In response to:

¡Adiós Columbus! from the January 28, 1993 issue

To the Editors:

Kenneth Maxwell’s criticism of the television series, The Buried Mirror: Reflections on Spain and the New World, does not get to the heart of the matter, nor could it be expected to [“¡Adios Columbus!” NYR, January 28]. Just why The Buried Mirror series as made was not as projected is exemplary, I think, of the difficulty of putting history on television. While there are things in that series that I would prefer to have seen done otherwise, the reasons they were not had to do largely with the realities of getting such a project funded and produced at all. In the 10 years from idea to film, Carlos Fuentes took on a far larger role than he had agreed to at the outset and throughout did yeoman service. What would surely have made a great positive difference, an organizational meeting of the original advisors—historians, an anthropologist, an archeologist, a historian-film critic—and everyone else involved at the very beginning, was a meeting that backers refused to fund.

In the end, the series does provide a worthwhile view of the history of the cultural diversity and yet overarching unity of Spanish-speaking people—the term culture here understood as Susan Tax Freeman has described it, as “a shared set of meanings and evaluations, a complex yet tightly integrated, created and dynamic construction in a state of perpetual flux and continual re-creation”; 1 and as William Bouwsma understands it, “less as a set of beliefs and values than as the collective strategies by which societies organize and make sense of their experience.”2 The Buried Mirror changed from a historian’s sweeping enquiry into the 500 years since 1492 to one outstanding controversial cultural figure’s reflections on his sense of his own heritage. It was a compromise that yet presented as it sought to do what no other of the Quincentenary of 1492 television offerings have managed: how important a sense of the past is within every present, and how myth can fill historical vacuum. Carlos Fuentes repeatedly bridges historical record and historiography, as in differentiating between an Aztec figure as artifact and as perceived today as art, or as in observing that an outsider does not see in the procession of penitentes and images of Holy Mary at Holy Week in Seville what sevillanos do, or indeed as in explaining in some detail the Virgin and the Bull as commonplace imagery over time. Whatever the shortcomings of The Buried Mirror, it is a welcome and necessary complement to near-exclusive focus on sailing ships and material goals. Ideally, we need a variety of films on heritage as seen by a variety of people, illuminating the interplay between myth and history, but this one is a beginning, a reminder that culture is dynamic, not static, constantly evolving through both conflict and cooperation within and between societies, and that history as heritage per se seems to be indispensable to human beings, never more so than now.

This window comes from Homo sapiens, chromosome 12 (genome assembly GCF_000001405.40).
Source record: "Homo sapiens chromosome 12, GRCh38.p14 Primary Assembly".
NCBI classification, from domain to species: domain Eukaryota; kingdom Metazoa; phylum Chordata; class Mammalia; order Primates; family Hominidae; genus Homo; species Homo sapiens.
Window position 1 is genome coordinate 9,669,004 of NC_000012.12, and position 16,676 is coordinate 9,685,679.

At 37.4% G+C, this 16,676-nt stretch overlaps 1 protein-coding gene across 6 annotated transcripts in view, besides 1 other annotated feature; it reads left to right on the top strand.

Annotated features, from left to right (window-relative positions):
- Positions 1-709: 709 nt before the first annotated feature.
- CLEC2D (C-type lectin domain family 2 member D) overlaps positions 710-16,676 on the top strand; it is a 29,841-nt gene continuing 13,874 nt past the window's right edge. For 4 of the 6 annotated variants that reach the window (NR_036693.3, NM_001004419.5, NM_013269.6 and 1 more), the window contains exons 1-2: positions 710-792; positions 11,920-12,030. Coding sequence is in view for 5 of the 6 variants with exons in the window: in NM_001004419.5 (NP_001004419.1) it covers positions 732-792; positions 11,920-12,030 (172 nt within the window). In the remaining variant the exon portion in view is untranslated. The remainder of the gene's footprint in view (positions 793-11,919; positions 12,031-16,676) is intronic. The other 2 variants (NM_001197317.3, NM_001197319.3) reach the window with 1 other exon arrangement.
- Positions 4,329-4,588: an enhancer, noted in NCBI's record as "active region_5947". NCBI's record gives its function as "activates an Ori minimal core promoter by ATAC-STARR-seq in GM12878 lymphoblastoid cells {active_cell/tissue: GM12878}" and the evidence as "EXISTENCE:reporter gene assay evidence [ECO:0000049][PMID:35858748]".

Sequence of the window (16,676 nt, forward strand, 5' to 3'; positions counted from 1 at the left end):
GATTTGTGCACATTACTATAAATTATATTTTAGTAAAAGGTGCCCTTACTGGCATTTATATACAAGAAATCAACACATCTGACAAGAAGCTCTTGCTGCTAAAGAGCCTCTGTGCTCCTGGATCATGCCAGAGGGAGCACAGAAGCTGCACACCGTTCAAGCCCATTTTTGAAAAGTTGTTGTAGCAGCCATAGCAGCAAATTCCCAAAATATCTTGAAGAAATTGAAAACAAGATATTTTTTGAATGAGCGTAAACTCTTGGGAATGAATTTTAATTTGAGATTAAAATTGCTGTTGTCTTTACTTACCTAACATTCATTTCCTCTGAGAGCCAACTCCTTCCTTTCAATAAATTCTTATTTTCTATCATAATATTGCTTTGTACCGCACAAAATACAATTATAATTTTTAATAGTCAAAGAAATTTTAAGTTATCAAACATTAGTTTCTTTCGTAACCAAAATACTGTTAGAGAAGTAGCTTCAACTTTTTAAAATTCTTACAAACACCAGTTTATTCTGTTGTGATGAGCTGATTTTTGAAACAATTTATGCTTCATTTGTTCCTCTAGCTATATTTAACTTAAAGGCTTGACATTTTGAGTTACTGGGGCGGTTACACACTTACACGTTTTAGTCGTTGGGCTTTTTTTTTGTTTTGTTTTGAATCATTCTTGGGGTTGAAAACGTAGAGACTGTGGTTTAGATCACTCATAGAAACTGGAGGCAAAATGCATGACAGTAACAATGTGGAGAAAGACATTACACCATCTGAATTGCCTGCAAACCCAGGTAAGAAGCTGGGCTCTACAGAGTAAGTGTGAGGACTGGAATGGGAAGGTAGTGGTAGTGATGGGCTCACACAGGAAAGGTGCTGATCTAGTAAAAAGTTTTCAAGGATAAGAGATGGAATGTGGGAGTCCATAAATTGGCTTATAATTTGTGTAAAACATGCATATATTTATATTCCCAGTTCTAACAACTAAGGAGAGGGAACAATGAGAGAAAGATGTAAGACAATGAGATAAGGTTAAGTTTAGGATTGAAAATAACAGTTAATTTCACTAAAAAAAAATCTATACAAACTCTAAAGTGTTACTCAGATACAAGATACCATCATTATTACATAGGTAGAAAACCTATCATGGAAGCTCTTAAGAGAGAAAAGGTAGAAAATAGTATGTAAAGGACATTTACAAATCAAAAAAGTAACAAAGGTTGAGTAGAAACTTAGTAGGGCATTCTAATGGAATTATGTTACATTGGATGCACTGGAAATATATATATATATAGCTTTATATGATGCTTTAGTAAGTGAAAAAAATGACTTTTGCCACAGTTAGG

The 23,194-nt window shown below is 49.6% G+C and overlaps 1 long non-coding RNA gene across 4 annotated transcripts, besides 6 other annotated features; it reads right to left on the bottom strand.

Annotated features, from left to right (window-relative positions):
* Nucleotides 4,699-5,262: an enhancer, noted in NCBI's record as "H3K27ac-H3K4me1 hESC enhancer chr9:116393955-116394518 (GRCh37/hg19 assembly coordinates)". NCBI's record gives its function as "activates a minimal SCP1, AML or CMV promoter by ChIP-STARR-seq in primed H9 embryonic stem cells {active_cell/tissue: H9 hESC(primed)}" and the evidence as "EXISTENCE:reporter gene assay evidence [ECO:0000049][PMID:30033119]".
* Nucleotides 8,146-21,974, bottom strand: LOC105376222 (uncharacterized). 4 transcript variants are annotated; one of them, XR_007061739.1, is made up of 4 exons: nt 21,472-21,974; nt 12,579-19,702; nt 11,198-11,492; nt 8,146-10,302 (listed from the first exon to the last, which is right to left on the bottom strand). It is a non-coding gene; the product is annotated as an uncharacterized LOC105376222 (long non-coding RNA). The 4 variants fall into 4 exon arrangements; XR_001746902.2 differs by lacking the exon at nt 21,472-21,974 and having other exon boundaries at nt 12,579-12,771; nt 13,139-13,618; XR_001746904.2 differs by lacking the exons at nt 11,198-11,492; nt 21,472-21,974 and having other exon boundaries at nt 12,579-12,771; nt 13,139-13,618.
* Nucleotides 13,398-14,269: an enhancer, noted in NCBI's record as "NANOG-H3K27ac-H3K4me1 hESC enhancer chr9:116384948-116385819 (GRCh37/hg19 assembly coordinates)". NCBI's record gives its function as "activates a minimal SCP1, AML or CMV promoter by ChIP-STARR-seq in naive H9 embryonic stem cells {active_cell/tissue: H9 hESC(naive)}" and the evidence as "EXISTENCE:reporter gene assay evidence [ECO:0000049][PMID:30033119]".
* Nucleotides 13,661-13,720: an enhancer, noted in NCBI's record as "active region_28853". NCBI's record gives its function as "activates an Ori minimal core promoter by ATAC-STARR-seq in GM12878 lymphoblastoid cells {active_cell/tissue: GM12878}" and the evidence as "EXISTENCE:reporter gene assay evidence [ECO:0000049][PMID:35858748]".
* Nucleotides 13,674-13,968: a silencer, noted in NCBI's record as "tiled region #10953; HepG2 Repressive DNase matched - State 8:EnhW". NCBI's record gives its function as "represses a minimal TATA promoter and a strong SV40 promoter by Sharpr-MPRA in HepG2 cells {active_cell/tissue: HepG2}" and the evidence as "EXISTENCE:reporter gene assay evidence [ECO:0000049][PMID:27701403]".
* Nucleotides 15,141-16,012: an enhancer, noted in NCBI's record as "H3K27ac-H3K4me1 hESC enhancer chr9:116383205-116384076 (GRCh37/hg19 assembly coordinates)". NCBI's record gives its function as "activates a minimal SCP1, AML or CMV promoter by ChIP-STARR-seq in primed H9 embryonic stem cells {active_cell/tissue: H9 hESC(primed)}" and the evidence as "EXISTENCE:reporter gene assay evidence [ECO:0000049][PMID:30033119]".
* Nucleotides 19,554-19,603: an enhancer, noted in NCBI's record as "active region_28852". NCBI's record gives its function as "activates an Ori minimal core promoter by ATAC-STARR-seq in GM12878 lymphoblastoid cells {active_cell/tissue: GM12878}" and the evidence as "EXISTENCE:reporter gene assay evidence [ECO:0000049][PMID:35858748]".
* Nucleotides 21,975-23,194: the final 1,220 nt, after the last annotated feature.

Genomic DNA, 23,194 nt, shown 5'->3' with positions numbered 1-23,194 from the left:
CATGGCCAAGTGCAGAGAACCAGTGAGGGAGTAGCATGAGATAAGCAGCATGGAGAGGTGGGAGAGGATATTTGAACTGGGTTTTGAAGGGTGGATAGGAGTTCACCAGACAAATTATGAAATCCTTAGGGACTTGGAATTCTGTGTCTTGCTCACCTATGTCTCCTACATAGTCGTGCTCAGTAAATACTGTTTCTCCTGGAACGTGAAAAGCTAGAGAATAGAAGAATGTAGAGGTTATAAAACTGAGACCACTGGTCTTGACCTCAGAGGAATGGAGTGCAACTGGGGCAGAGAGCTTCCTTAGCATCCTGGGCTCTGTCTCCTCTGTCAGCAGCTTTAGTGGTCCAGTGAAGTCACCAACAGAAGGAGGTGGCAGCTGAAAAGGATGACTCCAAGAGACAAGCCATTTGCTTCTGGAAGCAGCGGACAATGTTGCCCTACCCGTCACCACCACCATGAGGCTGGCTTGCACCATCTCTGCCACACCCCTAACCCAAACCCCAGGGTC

Peggy K. Liss
Washington, DC

This Issue

June 10, 1993